The annual noir gathering, now in its 11th year, is one of my favorite fests and such a great chance to mingle with other noiristas, such as producer and programmer Alan K. Rode and the rest of the Dark City Players: Marvin Paige, Foster Hirsch, Kim Morgan and Eddie Muller. Ric and Rozene Supple are the fest’s executive producers and the Camelot Theatre does a great job hosting the event. The festival is named after its founder Arthur Lyons Jr., an author and longtime resident of Palm Springs.

From the first notes of Henry Mancini’s silky score for “Experiment in Terror,” which opened the fest, to the Palm Springs locations of 60 years ago, shown in the final movie, “The Damned Don’t Cry,” there was much to relish. In “Experiment in Terror” from 1962, Ross Martin hatches a plot to anonymously extort money from Lee Remick; his efforts are thwarted by FBI agent Glenn Ford.

Alan K. Rode talks with Stefanie Powers.

It’s hard to shake the mood of menace that director Blake Edwards creates in this chilling tale. Stefanie Powers, who played Remick’s younger sister, spoke after the screening. “Nobody shot that way,” she said of Edwards’ daring camera, adding that the film may be the first time that someone died on screen, eyes open.

Friday’s fare included “The Underworld Story” (1950, Cy Endfield); “Six Bridges to Cross” (1955, Joseph Pevney); “A Kiss Before Dying” (1956, Gerd Oswald) and “Cape Fear” (1962, J. Lee Thompson).

I can never get enough of Dan Duryea, star of “Underworld,” and seeing Tony Curtis in “Six Bridges” was a rare treat. “You can’t help liking him even if he is a criminal,” said co-star Julie Adams in the post-screening Q&A, noting the natural charm Curtis brought to the part of inveterate schemer Jerry Florea. Sal Mineo made his screen debut in this movie, as the young Jerry, leader of a Boston street gang.

Kim Morgan (left) and Julie Adams discuss "Six Bridges."

Then it was time for a dash of luscious color: The broad gaze of CinemaScope catches the hard-core badness of college student and casual killer Bud Corliss (Robert Wagner) in “A Kiss Before Dying.” Though he was voted most likely to succeed in high school, at 25, he’s still stuck in college, despite the support of his doting mom (Mary Astor). He figures it would be a whole lot easier to ditch the books and marry into a rich family, even if it requires a murder or two.

Co-starring as his love interests are Joanne Woodward and Virginia Leith, both of whom are excellent. Director Gerd Oswald, a mainstay of the classic TV show “The Outer Limits” and the son of Vienna-born director Richard Oswald, elicits memorable performances, particularly from the young and sexy Wagner.

The evening ended with a classic thriller: “Cape Fear.” The top-notch cast includes Gregory Peck, Robert Mitchum, Polly Bergen, Lori Martin, Barrie Chase, Telly Savalas, Martin Balsam and Jack Kruschen. Adding to the mood is music by the maestro of the suspense film Bernard Herrmann.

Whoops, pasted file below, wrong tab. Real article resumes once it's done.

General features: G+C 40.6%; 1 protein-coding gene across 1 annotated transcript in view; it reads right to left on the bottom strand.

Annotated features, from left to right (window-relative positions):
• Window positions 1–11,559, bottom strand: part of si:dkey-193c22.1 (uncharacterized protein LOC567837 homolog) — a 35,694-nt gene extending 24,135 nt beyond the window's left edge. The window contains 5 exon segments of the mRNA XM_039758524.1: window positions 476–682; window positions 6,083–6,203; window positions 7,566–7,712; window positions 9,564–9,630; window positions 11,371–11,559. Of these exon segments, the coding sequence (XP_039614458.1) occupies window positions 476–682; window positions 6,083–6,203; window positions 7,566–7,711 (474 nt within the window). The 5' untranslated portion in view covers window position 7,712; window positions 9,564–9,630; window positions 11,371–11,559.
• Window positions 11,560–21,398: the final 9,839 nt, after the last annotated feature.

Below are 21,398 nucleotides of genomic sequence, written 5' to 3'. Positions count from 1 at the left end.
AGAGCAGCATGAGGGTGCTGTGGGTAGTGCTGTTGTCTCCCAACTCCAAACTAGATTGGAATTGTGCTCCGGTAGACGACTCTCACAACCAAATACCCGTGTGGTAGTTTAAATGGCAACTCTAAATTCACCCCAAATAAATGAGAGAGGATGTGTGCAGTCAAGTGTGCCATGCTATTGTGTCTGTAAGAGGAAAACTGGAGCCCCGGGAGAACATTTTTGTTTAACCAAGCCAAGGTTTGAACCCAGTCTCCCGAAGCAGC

Barrie Chase recalled Mitchum's work as she chatted with Alan K. Rode after the screening.

Mitchum’s portrayal of Max Cady, a brutal sadist seeking revenge, is one of his best and most famous roles. On hand to reminisce after the movie was Chase, also an accomplished dancer who partnered with Fred Astaire on his TV specials. Chase said of Mitchum in this movie: “He was fantastically attractive as a horrible person.”

When she rehearsed her scene with Mitchum (she played a victim of his brutality), he made it very clear that he had nothing on under his pants. “It struck me as funny,” she said. (The audience had the same reaction.) “He was very kind and protective after that; he treated me like a kid sister.”

Also, Chase said, despite giving the impression that he winged it when it came to acting, Mitchum was “totally prepared, he knew exactly what he was going to do.” As for how she broke into movies, she told the audience she got the requisite encouragement to follow her dream from “a fella named Stanley Kubrick” whom she was going out with at the time.

Evelyn Keyes

On Saturday morning, critic Kim Morgan introduced “99 River Street” (1953, Phil Karlson) starring John Payne and Evelyn Keyes. Morgan pointed out that the film is a great example both of cinematographer Franz Planer’s work (he was on “Criss Cross,” 1949; “Letter from an Unknown Woman,” 1948; “Bad for Each Other,” 1953, and many others) and of the boxing noir sub-genre, along with “Body and Soul,” 1947, and “The Set-Up,” 1949. All three films, Morgan pointed out, likely would have been on Martin Scorsese’s radar as he prepared to make 1980’s “Raging Bull.”

Next up was “Plunder Road” from 1957, directed by the underrated Hubert Cornfield (“The Night of the Following Day,” 1969) and lensed by Ernest Haller. A reported favorite of Quentin Tarantino, this lean little caper flick is about a group of men stealing gold from a train, hauling it off in commercial trucks and melting it down in a foundry before getting it out of the country. It’s wildly far-fetched, true, but still a good time.

Jeanne Cooper explained to Foster Hirsch that the "Plunder Road" actors learned foundry work for the film.

And what noir fest would be complete without an appearance of Elisha Cook, Jr.? Gene Raymond, Wayne Morris and Jeanne Cooper round out the cast; in her discussion with Foster Hirsch, Cooper recalled that Cornfield made the actors really learn the work involved at foundry. He wanted authenticity but also told them wryly: “Now you can back yourselves up and know something more than acting.” Cornfield’s advice on knowing another trade was sadly prophetic – he eventually turned to house painting to support himself.